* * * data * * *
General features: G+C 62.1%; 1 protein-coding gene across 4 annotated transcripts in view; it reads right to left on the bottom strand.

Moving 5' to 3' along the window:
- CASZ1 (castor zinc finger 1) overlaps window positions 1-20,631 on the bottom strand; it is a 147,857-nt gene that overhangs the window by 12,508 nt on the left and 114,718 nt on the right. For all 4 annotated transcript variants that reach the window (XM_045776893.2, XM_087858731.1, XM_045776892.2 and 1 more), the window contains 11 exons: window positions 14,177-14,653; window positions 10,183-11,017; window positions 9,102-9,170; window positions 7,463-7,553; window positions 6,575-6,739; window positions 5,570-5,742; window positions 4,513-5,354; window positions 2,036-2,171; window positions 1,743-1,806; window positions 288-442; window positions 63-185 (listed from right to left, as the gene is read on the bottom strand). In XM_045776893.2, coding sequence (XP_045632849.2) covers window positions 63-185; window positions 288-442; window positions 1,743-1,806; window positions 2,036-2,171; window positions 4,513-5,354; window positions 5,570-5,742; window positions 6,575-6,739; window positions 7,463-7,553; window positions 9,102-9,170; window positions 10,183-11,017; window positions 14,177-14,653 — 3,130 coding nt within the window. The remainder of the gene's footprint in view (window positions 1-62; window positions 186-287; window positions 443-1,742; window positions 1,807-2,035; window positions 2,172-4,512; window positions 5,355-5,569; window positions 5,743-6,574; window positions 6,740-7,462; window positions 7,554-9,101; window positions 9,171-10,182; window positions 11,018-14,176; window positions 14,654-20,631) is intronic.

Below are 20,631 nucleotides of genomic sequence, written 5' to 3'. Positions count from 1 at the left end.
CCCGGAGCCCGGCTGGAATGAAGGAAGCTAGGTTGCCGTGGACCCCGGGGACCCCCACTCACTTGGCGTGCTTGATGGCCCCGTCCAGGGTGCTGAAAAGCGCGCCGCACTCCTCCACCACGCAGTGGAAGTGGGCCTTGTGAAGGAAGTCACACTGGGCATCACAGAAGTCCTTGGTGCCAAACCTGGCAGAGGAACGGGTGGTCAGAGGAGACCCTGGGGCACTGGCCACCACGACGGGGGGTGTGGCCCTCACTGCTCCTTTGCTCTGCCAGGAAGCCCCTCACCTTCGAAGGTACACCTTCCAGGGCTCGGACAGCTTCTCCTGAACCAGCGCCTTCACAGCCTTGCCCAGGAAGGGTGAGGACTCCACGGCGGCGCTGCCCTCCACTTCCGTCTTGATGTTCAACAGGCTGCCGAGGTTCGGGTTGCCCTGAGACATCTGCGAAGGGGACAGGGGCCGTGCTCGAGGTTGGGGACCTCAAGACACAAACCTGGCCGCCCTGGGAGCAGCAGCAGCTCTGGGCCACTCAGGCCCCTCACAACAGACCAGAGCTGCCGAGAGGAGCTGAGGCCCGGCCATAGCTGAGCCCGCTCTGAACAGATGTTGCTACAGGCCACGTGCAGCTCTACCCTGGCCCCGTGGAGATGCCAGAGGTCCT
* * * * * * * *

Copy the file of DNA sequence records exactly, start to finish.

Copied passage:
General features: G+C 62.1%; 1 protein-coding gene across 4 annotated transcripts in view; it reads right to left on the bottom strand.

Moving 5' to 3' along the window:
- CASZ1 (castor zinc finger 1) overlaps window positions 1-20,631 on the bottom strand; it is a 147,857-nt gene that overhangs the window by 12,508 nt on the left and 114,718 nt on the right. For all 4 annotated transcript variants that reach the window (XM_045776893.2, XM_087858731.1, XM_045776892.2 and 1 more), the window contains 11 exons: window positions 14,177-14,653; window positions 10,183-11,017; window positions 9,102-9,170; window positions 7,463-7,553; window positions 6,575-6,739; window positions 5,570-5,742; window positions 4,513-5,354; window positions 2,036-2,171; window positions 1,743-1,806; window positions 288-442; window positions 63-185 (listed from right to left, as the gene is read on the bottom strand). In XM_045776893.2, coding sequence (XP_045632849.2) covers window positions 63-185; window positions 288-442; window positions 1,743-1,806; window positions 2,036-2,171; window positions 4,513-5,354; window positions 5,570-5,742; window positions 6,575-6,739; window positions 7,463-7,553; window positions 9,102-9,170; window positions 10,183-11,017; window positions 14,177-14,653 — 3,130 coding nt within the window. The remainder of the gene's footprint in view (window positions 1-62; window positions 186-287; window positions 443-1,742; window positions 1,807-2,035; window positions 2,172-4,512; window positions 5,355-5,569; window positions 5,743-6,574; window positions 6,740-7,462; window positions 7,554-9,101; window positions 9,171-10,182; window positions 11,018-14,176; window positions 14,654-20,631) is intronic.

Below are 20,631 nucleotides of genomic sequence, written 5' to 3'. Positions count from 1 at the left end.
CCCGGAGCCCGGCTGGAATGAAGGAAGCTAGGTTGCCGTGGACCCCGGGGACCCCCACTCACTTGGCGTGCTTGATGGCCCCGTCCAGGGTGCTGAAAAGCGCGCCGCACTCCTCCACCACGCAGTGGAAGTGGGCCTTGTGAAGGAAGTCACACTGGGCATCACAGAAGTCCTTGGTGCCAAACCTGGCAGAGGAACGGGTGGTCAGAGGAGACCCTGGGGCACTGGCCACCACGACGGGGGGTGTGGCCCTCACTGCTCCTTTGCTCTGCCAGGAAGCCCCTCACCTTCGAAGGTACACCTTCCAGGGCTCGGACAGCTTCTCCTGAACCAGCGCCTTCACAGCCTTGCCCAGGAAGGGTGAGGACTCCACGGCGGCGCTGCCCTCCACTTCCGTCTTGATGTTCAACAGGCTGCCGAGGTTCGGGTTGCCCTGAGACATCTGCGAAGGGGACAGGGGCCGTGCTCGAGGTTGGGGACCTCAAGACACAAACCTGGCCGCCCTGGGAGCAGCAGCAGCTCTGGGCCACTCAGGCCCCTCACAACAGACCAGAGCTGCCGAGAGGAGCTGAGGCCCGGCCATAGCTGAGCCCGCTCTGAACAGATGTTGCTACAGGCCACGTGCAGCTCTACCCTGGCCCCGTGGAGATGCCAGAGGTCCT